I only sell records I’ve listened to, whether we’re talking metal, 70s rock, reggae or chanson Française. I want people to come in here to buy a record. I want to meet them.
Interview Koen Galle (translated by Jill Mathieu)
Photographs Thomas Sweertvaegher
Along a thin strip of cobblestones in Brussels’ Steenstraat, right in the city centre, lurks Elektrocution Record Shop. Cosily tucked away in the shadow of the iconic Ancienne Belgique concert hall, this must be the smallest record shop in the capital. When the shop is closed, a huge white sheet is drawn, attracting your attention to the intricate logo imprinted on the glass. Dozens of words, such as “illumination”, “un beat exotique”, “une chanson révoltante” or “utoptia” swirl around, combined with stylised line drawings of an escalator, a jet flame, a traffic cone and a blender form one ginormous tree structure, symbolising the shop’s many-tentacled universe.
During opening hours however, the curtain is lifted and the spotlights outline vinyl records by Suicide Commando, Sex Pistols, The Doors, Queen, Kraftwerk, Bob Marley or The Specials. Inside, Michel Kirby is a fixture at the counter, softly beaming smiles at whoever ventures to roam the few square meters that are not lined with black gold.
What you see is what you get
Elektrocution specialises in second-hand vinyl and boasts a rather unusual philosophy. What you see is what you get — literally. There is no back stock, unless you’d count a tiny cellar with a moderate pile of rubbish. Kirby goes out to hunt a few times a week, making the rounds of second hand sales, fairs and other shops, unless people come by to drop off their own finds. The offer is always a-changing, the stack always manageable.
Michel closely relates to his modus operandi, claiming the shop is an extension of himself: “I think it’s important to stay very close to my passion. I don’t have a Facebook page and I don’t sell through the internet or via mail. I’m very old school: I only sell records I’ve listened to, whether we’re talking metal, 70s rock, reggae or chanson Française. I want people to come in here to buy a record. I want to meet them.”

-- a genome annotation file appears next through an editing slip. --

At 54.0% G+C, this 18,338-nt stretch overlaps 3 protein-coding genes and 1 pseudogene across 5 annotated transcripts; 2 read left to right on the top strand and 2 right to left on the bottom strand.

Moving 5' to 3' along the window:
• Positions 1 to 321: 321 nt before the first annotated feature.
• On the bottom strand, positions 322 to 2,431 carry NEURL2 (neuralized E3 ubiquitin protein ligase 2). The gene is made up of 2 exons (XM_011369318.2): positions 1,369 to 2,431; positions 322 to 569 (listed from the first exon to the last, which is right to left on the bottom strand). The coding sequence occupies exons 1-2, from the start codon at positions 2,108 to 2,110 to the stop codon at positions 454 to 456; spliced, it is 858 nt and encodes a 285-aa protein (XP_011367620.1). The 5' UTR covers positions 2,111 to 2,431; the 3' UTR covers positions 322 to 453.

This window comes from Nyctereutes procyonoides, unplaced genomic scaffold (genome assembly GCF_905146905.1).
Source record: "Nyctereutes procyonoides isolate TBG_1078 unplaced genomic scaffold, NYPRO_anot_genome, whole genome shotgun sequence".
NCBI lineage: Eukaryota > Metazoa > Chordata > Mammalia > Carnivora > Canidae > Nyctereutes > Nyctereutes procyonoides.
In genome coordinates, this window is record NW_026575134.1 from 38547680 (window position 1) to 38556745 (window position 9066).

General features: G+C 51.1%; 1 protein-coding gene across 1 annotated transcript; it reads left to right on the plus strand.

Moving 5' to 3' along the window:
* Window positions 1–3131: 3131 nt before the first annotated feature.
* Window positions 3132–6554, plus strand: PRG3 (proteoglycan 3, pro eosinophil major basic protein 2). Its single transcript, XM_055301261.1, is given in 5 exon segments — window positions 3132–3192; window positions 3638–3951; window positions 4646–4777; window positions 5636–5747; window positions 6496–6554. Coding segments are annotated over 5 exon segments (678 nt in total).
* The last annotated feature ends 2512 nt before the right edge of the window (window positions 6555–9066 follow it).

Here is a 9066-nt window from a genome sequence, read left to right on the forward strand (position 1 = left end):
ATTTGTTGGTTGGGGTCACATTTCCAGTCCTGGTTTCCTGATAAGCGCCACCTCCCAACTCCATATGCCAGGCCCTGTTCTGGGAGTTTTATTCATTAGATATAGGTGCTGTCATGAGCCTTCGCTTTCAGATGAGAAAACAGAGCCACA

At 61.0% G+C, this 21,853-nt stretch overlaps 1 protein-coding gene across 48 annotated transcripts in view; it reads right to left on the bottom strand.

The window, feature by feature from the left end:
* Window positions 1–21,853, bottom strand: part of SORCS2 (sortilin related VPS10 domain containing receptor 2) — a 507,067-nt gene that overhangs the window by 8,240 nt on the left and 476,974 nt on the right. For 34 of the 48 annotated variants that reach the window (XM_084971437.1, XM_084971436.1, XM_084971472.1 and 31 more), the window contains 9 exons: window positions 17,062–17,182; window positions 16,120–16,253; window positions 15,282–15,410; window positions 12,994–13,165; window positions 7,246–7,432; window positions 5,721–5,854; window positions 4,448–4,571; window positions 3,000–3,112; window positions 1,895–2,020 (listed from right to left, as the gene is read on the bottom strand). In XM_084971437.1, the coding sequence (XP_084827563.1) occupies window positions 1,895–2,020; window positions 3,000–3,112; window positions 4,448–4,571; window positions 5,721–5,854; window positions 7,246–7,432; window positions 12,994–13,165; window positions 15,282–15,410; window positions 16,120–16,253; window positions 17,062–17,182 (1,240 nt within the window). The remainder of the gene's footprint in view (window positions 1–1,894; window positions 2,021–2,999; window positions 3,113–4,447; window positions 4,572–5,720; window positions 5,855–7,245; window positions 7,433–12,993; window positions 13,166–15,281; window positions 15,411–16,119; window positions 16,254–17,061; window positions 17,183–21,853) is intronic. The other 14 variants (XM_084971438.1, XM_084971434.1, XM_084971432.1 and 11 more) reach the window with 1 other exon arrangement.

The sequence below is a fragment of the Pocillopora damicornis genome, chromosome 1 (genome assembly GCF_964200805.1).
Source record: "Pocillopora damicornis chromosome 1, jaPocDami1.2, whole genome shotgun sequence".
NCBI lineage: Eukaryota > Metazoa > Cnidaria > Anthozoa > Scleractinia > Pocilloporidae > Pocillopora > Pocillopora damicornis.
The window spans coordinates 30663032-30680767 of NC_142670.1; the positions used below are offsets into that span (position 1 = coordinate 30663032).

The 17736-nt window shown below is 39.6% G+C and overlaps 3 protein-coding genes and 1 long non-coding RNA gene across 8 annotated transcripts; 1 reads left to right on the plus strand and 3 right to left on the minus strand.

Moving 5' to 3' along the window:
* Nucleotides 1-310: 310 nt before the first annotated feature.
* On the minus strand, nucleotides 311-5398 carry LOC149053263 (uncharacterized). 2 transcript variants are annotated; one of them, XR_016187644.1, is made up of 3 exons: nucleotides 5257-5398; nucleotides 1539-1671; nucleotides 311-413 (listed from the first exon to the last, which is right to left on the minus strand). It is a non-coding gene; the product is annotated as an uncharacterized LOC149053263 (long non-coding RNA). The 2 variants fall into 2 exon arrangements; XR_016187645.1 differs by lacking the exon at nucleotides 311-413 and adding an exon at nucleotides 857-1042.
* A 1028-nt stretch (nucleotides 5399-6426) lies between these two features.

Michel started Elektrocution Records in 2003. By then, he’d accumulated 15 years of experience at Disco Mania, a shop located on Brussels’ Boulevard Lemonnier, specialised in metal and punk. The entrepreneurial spirit had been instilled in Kirby at a very tender age. At 16, he sold his own fanzine, “Noise Metal”, for 35 franks. He and a friend would write every page themselves, before Xeroxing the whole lot for their audience. The publication allowed him to hang out at concert venues and interview his favourite bands.
Whenever he wasn’t fiddling with his guitar, Kirby would be whizzing through the Marolles on his skate board — the neighbourhood where his granny was raised. Brussels in the 80s had a few beautiful years : “We’d listen to metal and hardcore the whole time and go skating at the Mont des Arts. I rounded up some friends to start a band and got hooked on Deep Purple and Ritchy Blackmores guitar play. He’s still one of my favourite guitarists.”
A monument and mini-museum
Kirby’s discogs.com page is pretty straight-forward: “Brussels based metal/hardcore monument”, who has been or still is a member of bands such as Arkangel, Deviate, La Muerte, Length of Time, Mental Disturbance and Wolvennest. It is hardly a surprise, then, that Elektrocution Records doubles a mini-museum showcasing the history of Belgian punk, metal and hardcore.
At home in Sint-Pieters-Leeuw, more elaborations on the same theme. Kirby’s shelves are overflowing with the recordings by Death in June, Kirby’s favourite band. “I grew up with metal and hardcore. But when I started writing my own lyrics, I sought out a little more realism in music. Those genres were a tad too dreamy for my taste. That led me to neofolk, a genre I explored every corner of. I have every single Death in June record. The band also very much influenced my own music.”